Additionally, if site works are required – these can be timetabled early in the development process to avoid costly delays to the programme. Our professional heritage consultants monitor site works to ensure that fieldwork is delivered on time and within the agreed scope of works. No scope creep = no delays = no spiralling costs.
A range of professional assessments and reports are available to suit various planning requirements. An example some of our products is given below.
Our Initial Site Heritage Appraisals have been designed to provide a broad assessment of heritage risk on any land being considered for development, even prior to purchase. This pre-planning report will not only outline options for further works that may be required but will provide useful data for risk registers and purchase negotiations as part of your decision-making process.
An Archaeological Desk Based Assessment focuses mainly on assessing the below ground archaeological factors associated with a development, providing a clear and impartial assessment of the potential impact associated with a development and how best to avoid them. These are undertaken to inform a planning application, or as an information gathering tool to help advise on site design and layout. The work includes data orders of the local Historic Environment Record; a site visit and review of data held at the Local Record Office; a detailed impact assessment; and recommendations for appropriate investigation or mitigation works, where required.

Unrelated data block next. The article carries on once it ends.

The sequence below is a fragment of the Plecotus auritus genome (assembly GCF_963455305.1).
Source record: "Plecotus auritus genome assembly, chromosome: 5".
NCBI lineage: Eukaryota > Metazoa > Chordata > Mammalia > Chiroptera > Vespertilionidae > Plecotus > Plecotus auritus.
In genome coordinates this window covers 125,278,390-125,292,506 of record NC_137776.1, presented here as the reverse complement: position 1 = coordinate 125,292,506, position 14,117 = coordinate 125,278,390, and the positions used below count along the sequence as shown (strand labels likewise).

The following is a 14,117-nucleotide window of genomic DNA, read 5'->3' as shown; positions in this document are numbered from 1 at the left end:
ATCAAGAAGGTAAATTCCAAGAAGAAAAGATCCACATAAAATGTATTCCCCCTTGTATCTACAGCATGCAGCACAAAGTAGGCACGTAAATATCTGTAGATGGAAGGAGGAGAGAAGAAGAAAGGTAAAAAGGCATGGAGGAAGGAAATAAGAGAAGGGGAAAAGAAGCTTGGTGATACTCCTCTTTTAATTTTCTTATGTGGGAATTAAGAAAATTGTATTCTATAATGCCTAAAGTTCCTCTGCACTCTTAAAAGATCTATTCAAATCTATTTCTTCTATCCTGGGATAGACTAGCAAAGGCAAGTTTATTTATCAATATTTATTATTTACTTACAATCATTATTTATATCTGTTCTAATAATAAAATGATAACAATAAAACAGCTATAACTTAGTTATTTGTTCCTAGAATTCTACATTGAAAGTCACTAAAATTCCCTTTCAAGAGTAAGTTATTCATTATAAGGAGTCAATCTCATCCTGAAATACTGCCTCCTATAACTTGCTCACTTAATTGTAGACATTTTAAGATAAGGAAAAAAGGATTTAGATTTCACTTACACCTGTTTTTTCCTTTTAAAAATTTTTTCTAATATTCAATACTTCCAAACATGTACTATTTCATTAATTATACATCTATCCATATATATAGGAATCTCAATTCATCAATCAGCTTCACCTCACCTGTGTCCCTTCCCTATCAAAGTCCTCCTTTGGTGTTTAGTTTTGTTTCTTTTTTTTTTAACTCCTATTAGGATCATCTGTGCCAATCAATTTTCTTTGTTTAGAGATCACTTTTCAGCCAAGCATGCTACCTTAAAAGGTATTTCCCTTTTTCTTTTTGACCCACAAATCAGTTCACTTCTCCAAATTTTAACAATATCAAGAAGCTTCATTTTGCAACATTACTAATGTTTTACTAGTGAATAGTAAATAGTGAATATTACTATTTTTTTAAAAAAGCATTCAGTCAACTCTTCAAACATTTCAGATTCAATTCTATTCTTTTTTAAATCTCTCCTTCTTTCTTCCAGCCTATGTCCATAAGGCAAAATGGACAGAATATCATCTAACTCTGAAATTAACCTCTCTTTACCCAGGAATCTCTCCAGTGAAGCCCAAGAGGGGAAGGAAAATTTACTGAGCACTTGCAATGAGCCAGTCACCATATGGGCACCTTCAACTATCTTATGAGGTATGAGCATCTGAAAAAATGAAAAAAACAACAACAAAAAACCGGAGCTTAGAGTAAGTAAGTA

Heritage Statements are required for Listed Building Consent Applications and to support applications affecting Conservation Areas, the setting of Listed Buildings and other surviving heritage assets. These reports establish the history and development of a building or site, to better understand the historic significance of such features and allow the most effective design works to take place to help achieve planning consent.
A Detailed Heritage Settings Assessment follows a step-by-step procedure to assess the historic setting of a building or site. By understanding specific factors related to the historic setting of a site it is possible to assess potential impacts and benefits associated with a proposed development at the earliest possible stage, allowing heritage consultants to guide planning works to a successful conclusion. These are typically required for larger developments which have the potential to impact the setting of a number of heritage assets in the vicinity of the site, such as housing developments or infrastructure projects.
Often stipulated as a condition of planning, an Historic Building Recording Survey is used as a tool to understand a structure’s historic significance and development over time. There are four levels of survey as set out in Historic England’s guidance document Understanding Historic Buildings: A Guide to Good Recording Practice (2016). These range from a high-level and scene setting appraisal (Level 1), through to a high detailed / measured survey of the building (Level 4). Whichever level of survey is required for your project they all play a specific role in assessing, managing and recording the structure as part of the redevelopment of a site. Your Heritage Consultant will help guide you on the most appropriate level for your needs.
AB Heritage is a professional commercial archaeology consultancy and a registered organisation with the Chartered Institute for Archaeologists. Operating across the UK, the company helps clients to manage historic environment project risk as part of successful developments. www.abheritage.co.uk
Posted at 17:05